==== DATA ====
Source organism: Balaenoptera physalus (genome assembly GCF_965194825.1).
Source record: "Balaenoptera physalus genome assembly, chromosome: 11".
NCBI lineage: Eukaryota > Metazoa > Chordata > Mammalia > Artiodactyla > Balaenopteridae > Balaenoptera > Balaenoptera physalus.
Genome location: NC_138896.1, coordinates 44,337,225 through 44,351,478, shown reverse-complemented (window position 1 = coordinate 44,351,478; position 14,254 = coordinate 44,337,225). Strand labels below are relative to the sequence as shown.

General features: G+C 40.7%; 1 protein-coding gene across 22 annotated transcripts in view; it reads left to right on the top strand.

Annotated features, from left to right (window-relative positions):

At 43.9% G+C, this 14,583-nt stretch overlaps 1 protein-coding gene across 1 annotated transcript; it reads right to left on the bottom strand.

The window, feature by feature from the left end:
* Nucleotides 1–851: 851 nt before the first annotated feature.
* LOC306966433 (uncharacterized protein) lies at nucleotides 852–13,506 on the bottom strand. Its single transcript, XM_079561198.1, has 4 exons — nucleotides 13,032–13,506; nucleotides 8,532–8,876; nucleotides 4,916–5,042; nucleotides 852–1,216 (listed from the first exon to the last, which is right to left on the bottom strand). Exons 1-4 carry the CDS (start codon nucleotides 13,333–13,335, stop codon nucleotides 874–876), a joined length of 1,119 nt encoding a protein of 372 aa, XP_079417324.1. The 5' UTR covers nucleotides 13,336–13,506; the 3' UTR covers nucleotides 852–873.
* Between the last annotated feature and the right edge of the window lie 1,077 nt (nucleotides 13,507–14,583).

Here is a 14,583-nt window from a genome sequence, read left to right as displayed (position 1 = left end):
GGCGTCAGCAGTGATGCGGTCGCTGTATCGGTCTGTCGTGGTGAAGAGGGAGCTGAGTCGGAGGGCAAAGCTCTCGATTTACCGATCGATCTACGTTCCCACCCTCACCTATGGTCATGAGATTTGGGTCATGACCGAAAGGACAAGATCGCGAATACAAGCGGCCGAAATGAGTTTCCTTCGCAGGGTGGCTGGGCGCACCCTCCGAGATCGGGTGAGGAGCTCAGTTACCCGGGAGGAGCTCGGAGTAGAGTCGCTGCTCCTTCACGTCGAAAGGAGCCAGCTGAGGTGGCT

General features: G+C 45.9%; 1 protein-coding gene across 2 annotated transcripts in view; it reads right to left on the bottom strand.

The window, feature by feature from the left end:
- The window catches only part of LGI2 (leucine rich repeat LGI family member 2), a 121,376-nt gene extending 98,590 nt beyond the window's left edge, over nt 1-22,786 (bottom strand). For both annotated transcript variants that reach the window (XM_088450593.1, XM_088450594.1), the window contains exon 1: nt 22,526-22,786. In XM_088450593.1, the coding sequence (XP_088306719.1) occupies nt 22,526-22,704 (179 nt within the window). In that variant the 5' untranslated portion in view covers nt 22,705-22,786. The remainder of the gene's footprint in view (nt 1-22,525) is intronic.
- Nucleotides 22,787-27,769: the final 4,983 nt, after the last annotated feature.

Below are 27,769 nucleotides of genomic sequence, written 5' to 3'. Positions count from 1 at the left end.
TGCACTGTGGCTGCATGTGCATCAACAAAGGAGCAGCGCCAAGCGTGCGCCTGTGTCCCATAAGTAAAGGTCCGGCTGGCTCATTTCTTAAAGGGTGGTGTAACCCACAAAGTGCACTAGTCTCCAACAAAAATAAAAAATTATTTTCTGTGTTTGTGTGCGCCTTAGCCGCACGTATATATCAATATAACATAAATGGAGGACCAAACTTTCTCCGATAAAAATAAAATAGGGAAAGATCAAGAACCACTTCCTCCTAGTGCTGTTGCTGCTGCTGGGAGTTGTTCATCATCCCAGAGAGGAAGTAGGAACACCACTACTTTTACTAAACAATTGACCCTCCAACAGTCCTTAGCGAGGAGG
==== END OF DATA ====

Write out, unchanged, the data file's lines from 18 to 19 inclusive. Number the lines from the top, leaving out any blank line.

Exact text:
Below are 27,769 nucleotides of genomic sequence, written 5' to 3'. Positions count from 1 at the left end.
TGCACTGTGGCTGCATGTGCATCAACAAAGGAGCAGCGCCAAGCGTGCGCCTGTGTCCCATAAGTAAAGGTCCGGCTGGCTCATTTCTTAAAGGGTGGTGTAACCCACAAAGTGCACTAGTCTCCAACAAAAATAAAAAATTATTTTCTGTGTTTGTGTGCGCCTTAGCCGCACGTATATATCAATATAACATAAATGGAGGACCAAACTTTCTCCGATAAAAATAAAATAGGGAAAGATCAAGAACCACTTCCTCCTAGTGCTGTTGCTGCTGCTGGGAGTTGTTCATCATCCCAGAGAGGAAGTAGGAACACCACTACTTTTACTAAACAATTGACCCTCCAACAGTCCTTAGCGAGGAGG